[dns-operations] sophosxl.net problem?
marka at isc.org
Mon Nov 18 00:50:04 UTC 2019
> On 18 Nov 2019, at 11:21, Doug Barton <dougb at dougbarton.email> wrote:
> On 11/11/19 11:57 AM, Viktor Dukhovni wrote:
>>> On Nov 11, 2019, at 2:36 PM, Dave Lawrence <tale at dd.org> wrote:
>>> In the last, AA=0 is a clear standards-noncompliant signalling failure
>>> for which it is entirely appropriate to treat the responder as lame.
>>> (OTOH, if the data can be DNSSEC-validated, hey then whatever, AA was
>>> just redundant -- the data was authoritative even if the responder wasn't.)
>> But if the responder is authoritative only for a parent of the requested
>> domain, and is willing to do recursion for the child zone, and has the
>> answer cached, then if it also serves data from the cache with RD=0, it
>> will return AA=0 for the cached data, while the requestor believes the
>> server to be authoritative (for at least the top of the subtree).
> I also think it's useful to define the circumstances for these various queries. For instance, when setting up a resolving name server for consulting clients I used to routinely have the resolvers slave all of the zones that the customer was authoritative for. That saved cycles on both systems, improved lookup times, etc. In that scenario the resolver could return AA=1 for some zones, but =0 for ones it actually had to recurse for. And then to make that even more exciting, it was not at all uncommon for companies to want a limited set of recursors that had access to the big, scary Internet; and a lot of local ones that forwarded through them for things that they weren't authoritative for. So every answer from the "border" resolvers would be AA=0, and every query from the internal ones would be RD=1.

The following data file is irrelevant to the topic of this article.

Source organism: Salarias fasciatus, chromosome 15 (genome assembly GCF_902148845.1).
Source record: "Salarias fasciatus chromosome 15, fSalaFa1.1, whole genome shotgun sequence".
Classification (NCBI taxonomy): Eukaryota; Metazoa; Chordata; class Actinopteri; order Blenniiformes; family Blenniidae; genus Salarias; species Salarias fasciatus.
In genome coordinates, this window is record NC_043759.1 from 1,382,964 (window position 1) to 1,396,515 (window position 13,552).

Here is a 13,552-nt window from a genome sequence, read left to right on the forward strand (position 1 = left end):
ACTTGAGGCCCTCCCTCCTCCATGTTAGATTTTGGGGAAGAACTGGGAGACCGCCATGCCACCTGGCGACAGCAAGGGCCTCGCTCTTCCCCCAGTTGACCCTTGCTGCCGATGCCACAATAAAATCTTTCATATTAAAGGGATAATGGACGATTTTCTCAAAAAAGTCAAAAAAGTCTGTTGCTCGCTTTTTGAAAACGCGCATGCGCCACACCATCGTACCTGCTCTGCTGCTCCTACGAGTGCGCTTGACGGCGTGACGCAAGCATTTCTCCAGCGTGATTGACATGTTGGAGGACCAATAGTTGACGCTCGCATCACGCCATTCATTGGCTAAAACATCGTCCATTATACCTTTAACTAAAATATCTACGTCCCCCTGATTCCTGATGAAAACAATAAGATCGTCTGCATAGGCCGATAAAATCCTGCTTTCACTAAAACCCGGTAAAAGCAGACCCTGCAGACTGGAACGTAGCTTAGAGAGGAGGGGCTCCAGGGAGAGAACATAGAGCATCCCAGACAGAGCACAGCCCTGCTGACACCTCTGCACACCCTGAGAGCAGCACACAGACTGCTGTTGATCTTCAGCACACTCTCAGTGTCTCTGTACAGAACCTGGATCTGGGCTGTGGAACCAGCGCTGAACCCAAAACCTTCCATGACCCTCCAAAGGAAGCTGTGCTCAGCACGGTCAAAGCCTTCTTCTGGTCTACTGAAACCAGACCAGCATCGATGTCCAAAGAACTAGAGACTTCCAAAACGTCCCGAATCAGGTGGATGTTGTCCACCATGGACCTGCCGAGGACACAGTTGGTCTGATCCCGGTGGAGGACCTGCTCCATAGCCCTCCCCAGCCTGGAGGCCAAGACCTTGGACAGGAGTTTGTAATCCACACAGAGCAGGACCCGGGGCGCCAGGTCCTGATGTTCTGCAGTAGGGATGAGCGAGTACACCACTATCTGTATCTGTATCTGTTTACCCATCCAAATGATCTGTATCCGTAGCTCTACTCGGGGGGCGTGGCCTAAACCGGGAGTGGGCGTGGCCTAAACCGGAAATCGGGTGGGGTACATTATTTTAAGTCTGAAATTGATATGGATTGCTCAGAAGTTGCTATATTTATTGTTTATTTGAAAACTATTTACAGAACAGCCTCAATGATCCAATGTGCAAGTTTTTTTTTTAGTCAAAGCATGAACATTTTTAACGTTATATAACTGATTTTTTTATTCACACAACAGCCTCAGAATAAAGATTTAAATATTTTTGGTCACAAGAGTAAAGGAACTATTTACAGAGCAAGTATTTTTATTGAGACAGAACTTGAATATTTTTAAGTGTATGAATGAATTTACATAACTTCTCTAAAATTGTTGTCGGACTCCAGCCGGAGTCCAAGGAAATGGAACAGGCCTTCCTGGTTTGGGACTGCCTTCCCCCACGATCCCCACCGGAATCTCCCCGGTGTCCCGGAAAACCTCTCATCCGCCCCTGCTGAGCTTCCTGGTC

> And there are two questions I haven't seen answered here yet ... do resolvers always set RD=0 (and if so, why, because that makes no sense);
It does if you are trying to get the latest content for the zone and minimise the number of queries you make. If you hit a misconfigured authoritative server you are getting old data. Additionally some servers don’t follow STD 13 and return SERVFAIL for all queries for the zone if they fail to cleanly load it all. Looking for AA=1/AA=0 allows you to reject answers from partial loads.
> and if they are supposed to set it when they query "the authoritative server," how do they know at what point in the chain they are at, and if the server they are querying is actually authoritative for the zone that the host they are looking for is in? Or to ask the opposite question, how do they tell if the AA flag is set properly?
Well a resolver should know if it is performing a iterative query (following NS records) or performing a recursive query (to specified servers). The real problem is idiots that think that think they can redirect queries to a recursive DNS server to provide "a transparent DNS cache” and everything will just work. It doesn’t.
> In principle I agree with Paul that we should break things when needed, and break them earlier rather than later (I've been saying that for 20 years, btw, glad to hear that folks are catching up). :) But it's not at all clear to me that this is something that has neat/clean boundaries around which we can justify breaking things.
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Mark Andrews, ISC
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